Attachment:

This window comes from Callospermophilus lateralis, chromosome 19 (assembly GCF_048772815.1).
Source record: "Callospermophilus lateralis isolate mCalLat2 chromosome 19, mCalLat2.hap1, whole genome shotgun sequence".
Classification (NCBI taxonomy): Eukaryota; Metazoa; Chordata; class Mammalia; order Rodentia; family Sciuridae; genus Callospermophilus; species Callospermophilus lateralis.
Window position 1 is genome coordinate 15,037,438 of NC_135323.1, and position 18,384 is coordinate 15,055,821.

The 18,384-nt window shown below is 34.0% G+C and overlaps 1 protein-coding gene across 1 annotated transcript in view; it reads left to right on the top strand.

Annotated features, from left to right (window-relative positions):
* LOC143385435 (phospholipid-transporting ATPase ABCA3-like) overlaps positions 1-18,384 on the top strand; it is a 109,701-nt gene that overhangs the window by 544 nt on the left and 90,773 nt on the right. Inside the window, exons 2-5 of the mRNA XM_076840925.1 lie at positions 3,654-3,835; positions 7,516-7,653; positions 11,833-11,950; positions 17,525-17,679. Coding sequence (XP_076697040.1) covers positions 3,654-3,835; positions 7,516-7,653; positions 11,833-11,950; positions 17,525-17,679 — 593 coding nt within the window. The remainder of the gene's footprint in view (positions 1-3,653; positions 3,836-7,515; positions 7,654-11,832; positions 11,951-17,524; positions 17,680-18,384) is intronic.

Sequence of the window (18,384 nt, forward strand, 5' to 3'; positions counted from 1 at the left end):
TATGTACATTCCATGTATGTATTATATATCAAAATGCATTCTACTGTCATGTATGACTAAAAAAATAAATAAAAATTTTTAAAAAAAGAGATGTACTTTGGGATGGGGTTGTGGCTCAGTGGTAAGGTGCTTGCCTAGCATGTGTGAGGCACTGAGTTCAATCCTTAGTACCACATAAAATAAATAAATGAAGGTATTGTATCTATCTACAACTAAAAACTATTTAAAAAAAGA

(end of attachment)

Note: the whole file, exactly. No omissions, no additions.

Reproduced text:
This window comes from Callospermophilus lateralis, chromosome 19 (assembly GCF_048772815.1).
Source record: "Callospermophilus lateralis isolate mCalLat2 chromosome 19, mCalLat2.hap1, whole genome shotgun sequence".
Classification (NCBI taxonomy): Eukaryota; Metazoa; Chordata; class Mammalia; order Rodentia; family Sciuridae; genus Callospermophilus; species Callospermophilus lateralis.
Window position 1 is genome coordinate 15,037,438 of NC_135323.1, and position 18,384 is coordinate 15,055,821.

The 18,384-nt window shown below is 34.0% G+C and overlaps 1 protein-coding gene across 1 annotated transcript in view; it reads left to right on the top strand.

Annotated features, from left to right (window-relative positions):
* LOC143385435 (phospholipid-transporting ATPase ABCA3-like) overlaps positions 1-18,384 on the top strand; it is a 109,701-nt gene that overhangs the window by 544 nt on the left and 90,773 nt on the right. Inside the window, exons 2-5 of the mRNA XM_076840925.1 lie at positions 3,654-3,835; positions 7,516-7,653; positions 11,833-11,950; positions 17,525-17,679. Coding sequence (XP_076697040.1) covers positions 3,654-3,835; positions 7,516-7,653; positions 11,833-11,950; positions 17,525-17,679 — 593 coding nt within the window. The remainder of the gene's footprint in view (positions 1-3,653; positions 3,836-7,515; positions 7,654-11,832; positions 11,951-17,524; positions 17,680-18,384) is intronic.

Sequence of the window (18,384 nt, forward strand, 5' to 3'; positions counted from 1 at the left end):
TATGTACATTCCATGTATGTATTATATATCAAAATGCATTCTACTGTCATGTATGACTAAAAAAATAAATAAAAATTTTTAAAAAAAGAGATGTACTTTGGGATGGGGTTGTGGCTCAGTGGTAAGGTGCTTGCCTAGCATGTGTGAGGCACTGAGTTCAATCCTTAGTACCACATAAAATAAATAAATGAAGGTATTGTATCTATCTACAACTAAAAACTATTTAAAAAAAGA